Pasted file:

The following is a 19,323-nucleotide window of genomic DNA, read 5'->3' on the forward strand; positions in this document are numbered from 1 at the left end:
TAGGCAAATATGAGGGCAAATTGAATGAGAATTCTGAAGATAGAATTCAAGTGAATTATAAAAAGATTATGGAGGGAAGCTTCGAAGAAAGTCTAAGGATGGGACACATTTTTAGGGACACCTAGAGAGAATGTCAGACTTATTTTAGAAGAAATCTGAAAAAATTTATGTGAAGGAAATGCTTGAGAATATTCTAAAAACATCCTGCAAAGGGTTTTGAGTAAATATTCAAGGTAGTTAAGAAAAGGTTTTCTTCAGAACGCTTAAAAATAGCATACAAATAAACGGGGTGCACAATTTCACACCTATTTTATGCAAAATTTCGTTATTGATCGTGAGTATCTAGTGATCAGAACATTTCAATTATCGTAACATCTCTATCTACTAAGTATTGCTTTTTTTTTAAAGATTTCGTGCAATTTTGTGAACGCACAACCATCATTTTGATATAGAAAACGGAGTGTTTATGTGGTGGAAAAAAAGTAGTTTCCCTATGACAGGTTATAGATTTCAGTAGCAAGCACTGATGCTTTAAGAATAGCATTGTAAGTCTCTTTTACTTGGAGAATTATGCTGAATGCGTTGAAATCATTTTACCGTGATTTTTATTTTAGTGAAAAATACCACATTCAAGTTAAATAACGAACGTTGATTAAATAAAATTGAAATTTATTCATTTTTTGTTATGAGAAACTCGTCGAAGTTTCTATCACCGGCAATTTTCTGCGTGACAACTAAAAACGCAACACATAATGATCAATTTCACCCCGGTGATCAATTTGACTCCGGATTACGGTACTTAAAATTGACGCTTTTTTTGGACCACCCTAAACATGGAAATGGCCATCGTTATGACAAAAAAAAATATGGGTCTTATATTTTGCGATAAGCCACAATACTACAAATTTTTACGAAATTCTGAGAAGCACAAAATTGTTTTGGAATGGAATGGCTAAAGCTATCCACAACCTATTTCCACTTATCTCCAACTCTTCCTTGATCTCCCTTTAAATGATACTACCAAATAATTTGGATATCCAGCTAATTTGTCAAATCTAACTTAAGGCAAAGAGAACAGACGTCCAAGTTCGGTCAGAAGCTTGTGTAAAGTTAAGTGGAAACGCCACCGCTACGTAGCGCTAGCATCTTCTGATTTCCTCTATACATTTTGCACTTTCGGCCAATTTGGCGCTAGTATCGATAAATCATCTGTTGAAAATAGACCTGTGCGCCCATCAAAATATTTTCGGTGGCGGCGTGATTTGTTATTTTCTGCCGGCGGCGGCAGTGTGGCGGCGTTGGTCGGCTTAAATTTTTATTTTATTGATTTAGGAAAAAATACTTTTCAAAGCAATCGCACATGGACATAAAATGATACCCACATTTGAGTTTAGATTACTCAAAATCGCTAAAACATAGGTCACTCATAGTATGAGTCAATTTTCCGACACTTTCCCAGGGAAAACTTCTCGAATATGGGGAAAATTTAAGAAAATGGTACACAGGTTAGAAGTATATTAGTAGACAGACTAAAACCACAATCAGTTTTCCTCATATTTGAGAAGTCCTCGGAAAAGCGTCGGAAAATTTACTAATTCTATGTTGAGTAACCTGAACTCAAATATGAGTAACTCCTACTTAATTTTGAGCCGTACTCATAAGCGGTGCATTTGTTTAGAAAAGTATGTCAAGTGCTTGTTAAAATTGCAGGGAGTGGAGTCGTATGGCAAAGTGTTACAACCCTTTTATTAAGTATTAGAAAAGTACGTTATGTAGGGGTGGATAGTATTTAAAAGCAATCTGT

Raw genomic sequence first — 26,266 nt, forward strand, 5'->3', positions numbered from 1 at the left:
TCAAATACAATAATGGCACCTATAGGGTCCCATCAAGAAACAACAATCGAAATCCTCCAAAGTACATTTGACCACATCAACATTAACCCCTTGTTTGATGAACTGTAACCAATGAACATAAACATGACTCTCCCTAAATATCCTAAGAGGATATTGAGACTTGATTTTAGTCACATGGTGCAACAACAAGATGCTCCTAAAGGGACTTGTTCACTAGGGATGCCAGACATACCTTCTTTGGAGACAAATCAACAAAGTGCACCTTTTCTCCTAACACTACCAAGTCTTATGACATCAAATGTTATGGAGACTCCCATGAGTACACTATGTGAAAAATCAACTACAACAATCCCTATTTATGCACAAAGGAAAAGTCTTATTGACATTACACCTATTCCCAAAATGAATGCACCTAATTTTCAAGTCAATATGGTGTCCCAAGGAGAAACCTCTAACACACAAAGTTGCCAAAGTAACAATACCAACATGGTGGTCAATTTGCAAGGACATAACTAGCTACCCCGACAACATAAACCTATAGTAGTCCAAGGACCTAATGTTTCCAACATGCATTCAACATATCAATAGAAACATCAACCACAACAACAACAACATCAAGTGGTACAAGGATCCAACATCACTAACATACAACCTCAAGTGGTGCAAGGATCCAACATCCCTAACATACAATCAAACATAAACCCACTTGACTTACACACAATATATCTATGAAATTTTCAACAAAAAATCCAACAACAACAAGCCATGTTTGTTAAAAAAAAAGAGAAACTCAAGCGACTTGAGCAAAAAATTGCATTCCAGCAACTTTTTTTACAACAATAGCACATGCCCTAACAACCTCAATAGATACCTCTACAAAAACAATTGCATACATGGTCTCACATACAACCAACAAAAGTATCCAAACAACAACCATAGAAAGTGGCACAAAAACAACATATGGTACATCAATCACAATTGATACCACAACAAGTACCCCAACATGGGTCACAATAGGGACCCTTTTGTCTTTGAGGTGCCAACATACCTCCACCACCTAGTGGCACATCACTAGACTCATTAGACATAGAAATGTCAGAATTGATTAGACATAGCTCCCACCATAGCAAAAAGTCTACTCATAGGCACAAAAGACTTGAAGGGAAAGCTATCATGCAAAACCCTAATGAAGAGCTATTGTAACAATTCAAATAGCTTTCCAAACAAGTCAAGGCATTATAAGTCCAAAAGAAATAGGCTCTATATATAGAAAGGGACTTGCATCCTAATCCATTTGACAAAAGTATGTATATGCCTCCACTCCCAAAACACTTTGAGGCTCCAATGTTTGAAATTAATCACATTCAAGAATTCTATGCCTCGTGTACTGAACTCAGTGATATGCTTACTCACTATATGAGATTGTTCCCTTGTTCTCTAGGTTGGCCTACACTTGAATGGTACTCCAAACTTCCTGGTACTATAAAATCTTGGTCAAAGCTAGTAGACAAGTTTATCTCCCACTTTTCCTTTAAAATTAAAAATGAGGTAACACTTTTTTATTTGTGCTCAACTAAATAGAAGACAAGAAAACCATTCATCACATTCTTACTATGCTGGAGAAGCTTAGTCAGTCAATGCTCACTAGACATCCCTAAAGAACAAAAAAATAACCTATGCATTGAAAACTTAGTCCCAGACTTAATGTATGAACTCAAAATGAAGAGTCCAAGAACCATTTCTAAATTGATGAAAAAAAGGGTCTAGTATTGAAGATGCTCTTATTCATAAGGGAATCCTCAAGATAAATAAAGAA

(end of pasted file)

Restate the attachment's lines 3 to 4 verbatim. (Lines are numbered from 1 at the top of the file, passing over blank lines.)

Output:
Raw genomic sequence first — 26,266 nt, forward strand, 5'->3', positions numbered from 1 at the left:
TCAAATACAATAATGGCACCTATAGGGTCCCATCAAGAAACAACAATCGAAATCCTCCAAAGTACATTTGACCACATCAACATTAACCCCTTGTTTGATGAACTGTAACCAATGAACATAAACATGACTCTCCCTAAATATCCTAAGAGGATATTGAGACTTGATTTTAGTCACATGGTGCAACAACAAGATGCTCCTAAAGGGACTTGTTCACTAGGGATGCCAGACATACCTTCTTTGGAGACAAATCAACAAAGTGCACCTTTTCTCCTAACACTACCAAGTCTTATGACATCAAATGTTATGGAGACTCCCATGAGTACACTATGTGAAAAATCAACTACAACAATCCCTATTTATGCACAAAGGAAAAGTCTTATTGACATTACACCTATTCCCAAAATGAATGCACCTAATTTTCAAGTCAATATGGTGTCCCAAGGAGAAACCTCTAACACACAAAGTTGCCAAAGTAACAATACCAACATGGTGGTCAATTTGCAAGGACATAACTAGCTACCCCGACAACATAAACCTATAGTAGTCCAAGGACCTAATGTTTCCAACATGCATTCAACATATCAATAGAAACATCAACCACAACAACAACAACATCAAGTGGTACAAGGATCCAACATCACTAACATACAACCTCAAGTGGTGCAAGGATCCAACATCCCTAACATACAATCAAACATAAACCCACTTGACTTACACACAATATATCTATGAAATTTTCAACAAAAAATCCAACAACAACAAGCCATGTTTGTTAAAAAAAAAGAGAAACTCAAGCGACTTGAGCAAAAAATTGCATTCCAGCAACTTTTTTTACAACAATAGCACATGCCCTAACAACCTCAATAGATACCTCTACAAAAACAATTGCATACATGGTCTCACATACAACCAACAAAAGTATCCAAACAACAACCATAGAAAGTGGCACAAAAACAACATATGGTACATCAATCACAATTGATACCACAACAAGTACCCCAACATGGGTCACAATAGGGACCCTTTTGTCTTTGAGGTGCCAACATACCTCCACCACCTAGTGGCACATCACTAGACTCATTAGACATAGAAATGTCAGAATTGATTAGACATAGCTCCCACCATAGCAAAAAGTCTACTCATAGGCACAAAAGACTTGAAGGGAAAGCTATCATGCAAAACCCTAATGAAGAGCTATTGTAACAATTCAAATAGCTTTCCAAACAAGTCAAGGCATTATAAGTCCAAAAGAAATAGGCTCTATATATAGAAAGGGACTTGCATCCTAATCCATTTGACAAAAGTATGTATATGCCTCCACTCCCAAAACACTTTGAGGCTCCAATGTTTGAAATTAATCACATTCAAGAATTCTATGCCTCGTGTACTGAACTCAGTGATATGCTTACTCACTATATGAGATTGTTCCCTTGTTCTCTAGGTTGGCCTACACTTGAATGGTACTCCAAACTTCCTGGTACTATAAAATCTTGGTCAAAGCTAGTAGACAAGTTTATCTCCCACTTTTCCTTTAAAATTAAAAATGAGGTAACACTTTTTTATTTGTGCTCAACTAAATAGAAGACAAGAAAACCATTCATCACATTCTTACTATGCTGGAGAAGCTTAGTCAGTCAATGCTCACTAGACATCCCTAAAGAACAAAAAAATAACCTATGCATTGAAAACTTAGTCCCAGACTTAATGTATGAACTCAAAATGAAGAGTCCAAGAACCATTTCTAAATTGATGAAAAAAAGGGTCTAGTATTGAAGATGCTCTTATTCATAAGGGAATCCTCAAGATAAATAAAGAA